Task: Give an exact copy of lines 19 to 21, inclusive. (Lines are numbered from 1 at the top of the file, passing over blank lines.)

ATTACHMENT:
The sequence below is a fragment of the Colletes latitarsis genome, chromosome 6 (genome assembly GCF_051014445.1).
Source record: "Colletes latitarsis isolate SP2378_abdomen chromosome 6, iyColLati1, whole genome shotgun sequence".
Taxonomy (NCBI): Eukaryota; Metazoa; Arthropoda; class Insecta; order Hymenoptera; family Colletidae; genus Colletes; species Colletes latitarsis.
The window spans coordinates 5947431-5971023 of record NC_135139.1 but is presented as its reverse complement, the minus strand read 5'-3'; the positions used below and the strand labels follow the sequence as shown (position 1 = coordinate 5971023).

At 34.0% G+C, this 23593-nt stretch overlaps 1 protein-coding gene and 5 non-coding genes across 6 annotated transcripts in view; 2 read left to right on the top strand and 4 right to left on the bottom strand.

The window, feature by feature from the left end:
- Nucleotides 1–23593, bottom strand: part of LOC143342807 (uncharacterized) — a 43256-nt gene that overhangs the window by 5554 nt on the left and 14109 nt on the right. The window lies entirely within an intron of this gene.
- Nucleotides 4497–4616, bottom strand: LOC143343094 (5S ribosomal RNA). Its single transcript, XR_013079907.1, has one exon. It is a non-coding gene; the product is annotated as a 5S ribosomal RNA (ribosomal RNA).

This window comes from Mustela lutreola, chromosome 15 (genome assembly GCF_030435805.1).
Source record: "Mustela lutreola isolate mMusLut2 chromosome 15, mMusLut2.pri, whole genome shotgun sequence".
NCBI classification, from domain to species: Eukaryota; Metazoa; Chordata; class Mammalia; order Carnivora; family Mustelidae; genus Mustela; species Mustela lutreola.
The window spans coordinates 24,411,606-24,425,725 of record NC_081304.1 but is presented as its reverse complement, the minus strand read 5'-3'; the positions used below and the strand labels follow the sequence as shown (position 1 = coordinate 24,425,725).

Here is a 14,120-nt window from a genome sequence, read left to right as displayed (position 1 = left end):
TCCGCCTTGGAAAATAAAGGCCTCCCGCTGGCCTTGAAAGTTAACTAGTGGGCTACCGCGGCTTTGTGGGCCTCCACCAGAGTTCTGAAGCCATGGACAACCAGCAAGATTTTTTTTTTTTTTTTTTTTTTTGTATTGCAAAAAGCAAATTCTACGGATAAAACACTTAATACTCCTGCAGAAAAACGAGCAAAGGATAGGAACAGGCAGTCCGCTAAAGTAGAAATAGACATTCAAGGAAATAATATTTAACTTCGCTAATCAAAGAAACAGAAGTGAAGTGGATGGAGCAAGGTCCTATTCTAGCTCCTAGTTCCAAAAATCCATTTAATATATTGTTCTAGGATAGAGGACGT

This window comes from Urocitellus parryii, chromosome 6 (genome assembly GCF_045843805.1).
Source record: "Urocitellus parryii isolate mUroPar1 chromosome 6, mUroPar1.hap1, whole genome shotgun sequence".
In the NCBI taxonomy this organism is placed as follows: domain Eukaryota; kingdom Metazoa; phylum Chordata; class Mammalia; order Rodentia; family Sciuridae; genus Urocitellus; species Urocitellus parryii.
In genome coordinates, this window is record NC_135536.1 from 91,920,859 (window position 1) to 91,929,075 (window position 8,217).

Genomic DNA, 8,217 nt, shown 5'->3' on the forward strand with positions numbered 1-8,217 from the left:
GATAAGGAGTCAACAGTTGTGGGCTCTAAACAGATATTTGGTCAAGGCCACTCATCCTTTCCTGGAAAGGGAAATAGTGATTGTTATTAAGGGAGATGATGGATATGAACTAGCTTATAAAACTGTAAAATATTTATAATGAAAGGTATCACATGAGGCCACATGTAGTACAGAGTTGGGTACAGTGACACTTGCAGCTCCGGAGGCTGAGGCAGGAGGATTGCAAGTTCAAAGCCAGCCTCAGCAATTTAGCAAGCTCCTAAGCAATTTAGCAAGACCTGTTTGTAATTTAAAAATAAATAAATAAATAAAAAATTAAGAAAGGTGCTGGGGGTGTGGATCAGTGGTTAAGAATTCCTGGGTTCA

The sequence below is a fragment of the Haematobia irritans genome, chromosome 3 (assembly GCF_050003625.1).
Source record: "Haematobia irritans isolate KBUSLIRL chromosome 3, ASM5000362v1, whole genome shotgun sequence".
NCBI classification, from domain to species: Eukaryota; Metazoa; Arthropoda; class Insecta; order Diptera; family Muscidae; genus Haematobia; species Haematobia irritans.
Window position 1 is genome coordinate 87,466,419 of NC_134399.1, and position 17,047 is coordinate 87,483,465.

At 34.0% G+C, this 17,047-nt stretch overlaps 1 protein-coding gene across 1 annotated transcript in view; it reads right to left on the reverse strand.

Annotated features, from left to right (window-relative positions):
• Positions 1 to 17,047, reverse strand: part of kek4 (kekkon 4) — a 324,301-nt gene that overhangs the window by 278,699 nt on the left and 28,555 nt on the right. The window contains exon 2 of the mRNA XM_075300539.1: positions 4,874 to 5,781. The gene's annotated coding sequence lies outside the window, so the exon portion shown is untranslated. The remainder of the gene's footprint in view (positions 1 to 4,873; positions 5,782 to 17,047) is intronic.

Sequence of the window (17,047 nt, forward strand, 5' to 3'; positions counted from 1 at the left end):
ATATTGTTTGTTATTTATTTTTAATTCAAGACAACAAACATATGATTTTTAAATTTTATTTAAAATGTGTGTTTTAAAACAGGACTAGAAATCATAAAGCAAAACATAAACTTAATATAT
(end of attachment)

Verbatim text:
Genomic DNA, 8,217 nt, shown 5'->3' on the forward strand with positions numbered 1-8,217 from the left:
GATAAGGAGTCAACAGTTGTGGGCTCTAAACAGATATTTGGTCAAGGCCACTCATCCTTTCCTGGAAAGGGAAATAGTGATTGTTATTAAGGGAGATGATGGATATGAACTAGCTTATAAAACTGTAAAATATTTATAATGAAAGGTATCACATGAGGCCACATGTAGTACAGAGTTGGGTACAGTGACACTTGCAGCTCCGGAGGCTGAGGCAGGAGGATTGCAAGTTCAAAGCCAGCCTCAGCAATTTAGCAAGCTCCTAAGCAATTTAGCAAGACCTGTTTGTAATTTAAAAATAAATAAATAAATAAAAAATTAAGAAAGGTGCTGGGGGTGTGGATCAGTGGTTAAGAATTCCTGGGTTCA

The sequence below is a fragment of the Haematobia irritans genome, chromosome 3 (assembly GCF_050003625.1).